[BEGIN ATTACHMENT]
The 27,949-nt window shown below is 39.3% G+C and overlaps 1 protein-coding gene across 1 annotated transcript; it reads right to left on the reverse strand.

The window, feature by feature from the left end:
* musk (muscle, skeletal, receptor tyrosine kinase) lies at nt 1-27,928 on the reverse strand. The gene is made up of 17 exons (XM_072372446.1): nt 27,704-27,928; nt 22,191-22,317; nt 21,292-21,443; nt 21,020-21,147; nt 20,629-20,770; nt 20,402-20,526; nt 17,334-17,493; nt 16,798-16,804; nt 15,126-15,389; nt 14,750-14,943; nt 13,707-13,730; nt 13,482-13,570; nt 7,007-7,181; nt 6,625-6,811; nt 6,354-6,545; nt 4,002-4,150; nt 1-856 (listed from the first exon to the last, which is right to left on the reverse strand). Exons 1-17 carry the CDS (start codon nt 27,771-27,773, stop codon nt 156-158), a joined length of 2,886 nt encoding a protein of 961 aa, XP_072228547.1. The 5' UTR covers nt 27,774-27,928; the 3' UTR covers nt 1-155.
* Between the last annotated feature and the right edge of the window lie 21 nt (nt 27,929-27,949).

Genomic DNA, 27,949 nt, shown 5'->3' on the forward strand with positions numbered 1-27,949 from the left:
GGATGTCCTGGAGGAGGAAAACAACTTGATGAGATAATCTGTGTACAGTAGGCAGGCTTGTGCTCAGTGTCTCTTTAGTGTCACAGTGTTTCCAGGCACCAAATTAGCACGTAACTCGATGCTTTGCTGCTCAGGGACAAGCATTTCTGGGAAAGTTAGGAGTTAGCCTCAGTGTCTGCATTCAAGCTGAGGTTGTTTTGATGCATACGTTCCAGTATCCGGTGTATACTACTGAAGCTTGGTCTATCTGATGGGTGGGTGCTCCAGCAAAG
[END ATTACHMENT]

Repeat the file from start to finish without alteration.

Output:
The 27,949-nt window shown below is 39.3% G+C and overlaps 1 protein-coding gene across 1 annotated transcript; it reads right to left on the reverse strand.

The window, feature by feature from the left end:
* musk (muscle, skeletal, receptor tyrosine kinase) lies at nt 1-27,928 on the reverse strand. The gene is made up of 17 exons (XM_072372446.1): nt 27,704-27,928; nt 22,191-22,317; nt 21,292-21,443; nt 21,020-21,147; nt 20,629-20,770; nt 20,402-20,526; nt 17,334-17,493; nt 16,798-16,804; nt 15,126-15,389; nt 14,750-14,943; nt 13,707-13,730; nt 13,482-13,570; nt 7,007-7,181; nt 6,625-6,811; nt 6,354-6,545; nt 4,002-4,150; nt 1-856 (listed from the first exon to the last, which is right to left on the reverse strand). Exons 1-17 carry the CDS (start codon nt 27,771-27,773, stop codon nt 156-158), a joined length of 2,886 nt encoding a protein of 961 aa, XP_072228547.1. The 5' UTR covers nt 27,774-27,928; the 3' UTR covers nt 1-155.
* Between the last annotated feature and the right edge of the window lie 21 nt (nt 27,929-27,949).

Genomic DNA, 27,949 nt, shown 5'->3' on the forward strand with positions numbered 1-27,949 from the left:
GGATGTCCTGGAGGAGGAAAACAACTTGATGAGATAATCTGTGTACAGTAGGCAGGCTTGTGCTCAGTGTCTCTTTAGTGTCACAGTGTTTCCAGGCACCAAATTAGCACGTAACTCGATGCTTTGCTGCTCAGGGACAAGCATTTCTGGGAAAGTTAGGAGTTAGCCTCAGTGTCTGCATTCAAGCTGAGGTTGTTTTGATGCATACGTTCCAGTATCCGGTGTATACTACTGAAGCTTGGTCTATCTGATGGGTGGGTGCTCCAGCAAAG